Samuel Beckett is perhaps the most well know originator of theatre of the Absurd. His play Waiting for Godot is a prime example of an absurdist play, which Beckett aired at the Theatre de Babylone, in Paris 1953. The play centres mainly on two characters Vladimir and Estragon and Beckett’s play utilises the aforementioned features of absurdist theatre such as lack of plot, timeline, place and language. Overall, there is minimal moment in the play and the primary characters Vladimir and Estragon appear to be stuck in a physical, emotional and psychological time loop. Most importantly, Beckett’s plays highlights the meaningless of life and the human condition in the wider context of international warfare, corrupt governments, consumers driven societies, dishonest societal institutions and intrusive corporate companies.

1311984754_740215_0000000000_noticia_normalTheatre of the Absurd distorts and unsettles the viewer. In the absence of recognised theatrical devices, strange events on stage unnerve the audience, as they do not know what is coming next or how to react to what the actors are doing. For Beckett, this is the exact reaction, which he wanted Waiting for Godot to create. He did not want to produce a visually pleasing and rounded realist play. Rather, Beckett wanted to jolt theatrical devotees out of their everyday lives and experiences in order to force them to confront the negative aspects of the human condition, the disturbing elements of contemporary society and the dehumanising nature of corporate businesses.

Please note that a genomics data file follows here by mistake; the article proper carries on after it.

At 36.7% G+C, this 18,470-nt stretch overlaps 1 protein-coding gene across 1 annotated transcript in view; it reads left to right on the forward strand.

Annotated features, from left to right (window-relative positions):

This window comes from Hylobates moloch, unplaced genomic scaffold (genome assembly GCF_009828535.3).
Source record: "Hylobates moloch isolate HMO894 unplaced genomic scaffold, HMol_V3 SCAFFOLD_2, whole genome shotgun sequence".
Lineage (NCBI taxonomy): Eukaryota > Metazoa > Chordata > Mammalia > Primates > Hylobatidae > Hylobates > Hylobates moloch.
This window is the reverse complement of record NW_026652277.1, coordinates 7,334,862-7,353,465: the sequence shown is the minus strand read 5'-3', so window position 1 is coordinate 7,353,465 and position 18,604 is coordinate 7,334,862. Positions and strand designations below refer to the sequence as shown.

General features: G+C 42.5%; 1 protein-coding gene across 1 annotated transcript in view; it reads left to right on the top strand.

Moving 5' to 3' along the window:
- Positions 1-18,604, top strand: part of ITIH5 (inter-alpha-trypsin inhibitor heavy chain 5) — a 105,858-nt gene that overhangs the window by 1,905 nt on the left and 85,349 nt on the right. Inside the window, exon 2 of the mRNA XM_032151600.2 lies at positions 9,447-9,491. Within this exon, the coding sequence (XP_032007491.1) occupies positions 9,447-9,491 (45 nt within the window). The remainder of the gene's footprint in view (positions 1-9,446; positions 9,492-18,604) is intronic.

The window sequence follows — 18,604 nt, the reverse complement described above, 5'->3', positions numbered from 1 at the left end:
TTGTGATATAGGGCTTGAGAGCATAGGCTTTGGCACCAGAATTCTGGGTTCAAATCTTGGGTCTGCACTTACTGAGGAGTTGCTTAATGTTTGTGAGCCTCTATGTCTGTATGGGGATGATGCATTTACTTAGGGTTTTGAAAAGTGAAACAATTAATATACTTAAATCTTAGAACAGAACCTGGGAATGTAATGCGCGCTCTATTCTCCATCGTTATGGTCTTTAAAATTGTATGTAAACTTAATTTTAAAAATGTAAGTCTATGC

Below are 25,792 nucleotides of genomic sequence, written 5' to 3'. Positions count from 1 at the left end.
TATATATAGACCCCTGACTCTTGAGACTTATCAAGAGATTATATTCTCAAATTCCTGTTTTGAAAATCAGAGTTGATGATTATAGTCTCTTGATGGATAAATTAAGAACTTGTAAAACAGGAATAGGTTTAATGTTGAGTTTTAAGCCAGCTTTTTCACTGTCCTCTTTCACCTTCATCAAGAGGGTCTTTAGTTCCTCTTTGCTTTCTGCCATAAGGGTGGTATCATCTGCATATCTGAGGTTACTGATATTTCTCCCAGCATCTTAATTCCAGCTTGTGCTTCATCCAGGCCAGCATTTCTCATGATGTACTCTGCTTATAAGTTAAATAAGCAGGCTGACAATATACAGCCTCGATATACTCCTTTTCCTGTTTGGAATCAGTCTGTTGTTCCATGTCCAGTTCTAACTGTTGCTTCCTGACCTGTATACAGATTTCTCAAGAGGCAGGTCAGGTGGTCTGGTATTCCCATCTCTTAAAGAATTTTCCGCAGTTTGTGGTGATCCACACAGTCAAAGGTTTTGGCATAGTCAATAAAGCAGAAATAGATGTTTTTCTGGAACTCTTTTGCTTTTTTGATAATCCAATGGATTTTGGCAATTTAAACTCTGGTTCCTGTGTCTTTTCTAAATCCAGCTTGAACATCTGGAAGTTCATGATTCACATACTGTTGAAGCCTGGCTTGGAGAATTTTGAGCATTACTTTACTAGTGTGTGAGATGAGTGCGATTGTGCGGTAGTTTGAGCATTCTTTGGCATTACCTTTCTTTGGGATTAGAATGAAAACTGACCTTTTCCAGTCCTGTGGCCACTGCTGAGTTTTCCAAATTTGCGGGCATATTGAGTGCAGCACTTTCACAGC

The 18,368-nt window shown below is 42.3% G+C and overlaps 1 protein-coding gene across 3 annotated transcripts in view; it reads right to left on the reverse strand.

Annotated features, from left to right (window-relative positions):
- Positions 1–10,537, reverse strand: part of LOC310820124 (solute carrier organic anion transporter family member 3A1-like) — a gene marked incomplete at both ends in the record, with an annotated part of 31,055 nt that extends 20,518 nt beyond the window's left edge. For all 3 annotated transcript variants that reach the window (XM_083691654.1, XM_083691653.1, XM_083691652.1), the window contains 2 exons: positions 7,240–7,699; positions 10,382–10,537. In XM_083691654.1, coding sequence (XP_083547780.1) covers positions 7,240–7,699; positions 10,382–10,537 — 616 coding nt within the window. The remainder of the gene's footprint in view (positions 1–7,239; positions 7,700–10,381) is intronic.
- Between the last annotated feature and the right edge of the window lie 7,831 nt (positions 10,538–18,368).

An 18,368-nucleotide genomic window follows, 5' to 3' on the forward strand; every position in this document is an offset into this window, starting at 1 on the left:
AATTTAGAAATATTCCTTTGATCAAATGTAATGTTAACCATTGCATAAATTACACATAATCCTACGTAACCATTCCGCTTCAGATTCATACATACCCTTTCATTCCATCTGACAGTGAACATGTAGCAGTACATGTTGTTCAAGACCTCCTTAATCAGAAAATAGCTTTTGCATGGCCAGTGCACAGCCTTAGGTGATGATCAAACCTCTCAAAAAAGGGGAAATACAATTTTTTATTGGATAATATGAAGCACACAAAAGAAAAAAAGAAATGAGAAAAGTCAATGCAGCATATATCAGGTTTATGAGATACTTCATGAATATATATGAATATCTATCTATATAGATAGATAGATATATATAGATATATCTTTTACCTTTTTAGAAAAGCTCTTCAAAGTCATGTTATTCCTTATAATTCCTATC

Attending an absurdist play such as Waiting for Godot is certainly a unique experience that will leave a lasting impression on the viewer. Therefore, the next time you are considering a pleasant evening at the local theatre, instead of going to a mainstream play that gives you a recognised theatrical structure, why not go to an absurdist play. Such plays challenges you in so many ways while forcing you to engage in an active manner with the material that you are witnessing.

~Pádraig O’ Loingsigh

Dear Writers

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thank you note

Dear Writers,

Thank you to everyone who submitted to the 2015 edition of The Ogham Stone! The poems, stories and pieces are in and are currently being read by our editorial team.

We hope to be in contact with all those who submitted to our magazine in due time.

Thank you once again and we will be in touch soon!

Sincerely,

The Ogham Stone Team

The Writing Process

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Writing_Process_Flow_ChartRegardless of your abilities, experience or expertise, the writing process fills most people with apprehension. Writers often ask themselves questions such as how am I going to plan my writing project? In addition, will I be able to form a coherent narrative? Finally, what strategies will I use to proofread my work? Writers need to look at writing not as some sort of destination but as a process. Only by doing, including constant refinement and adaption can writers improve their style. Writing is an individualist act and each writer will use a different approach to writing. In some cases, writers may not be sure of the distinct phases that make up the writing process and it is without doubt helpful for writers to be aware of these stages when indulged in the act of writing.

Stage 1: Structure

Another name for this stage is planning in which the writer will effectively plan what they are going to write. Like all the writing stages, this is an intensive process, which challenges the reader to utilise a wide variety of skills including research, writing, brainstorming ideas and topic formation. Writers who do not pay adequate attention to this stage will have difficultly later in the writing process, as their project will lack direction.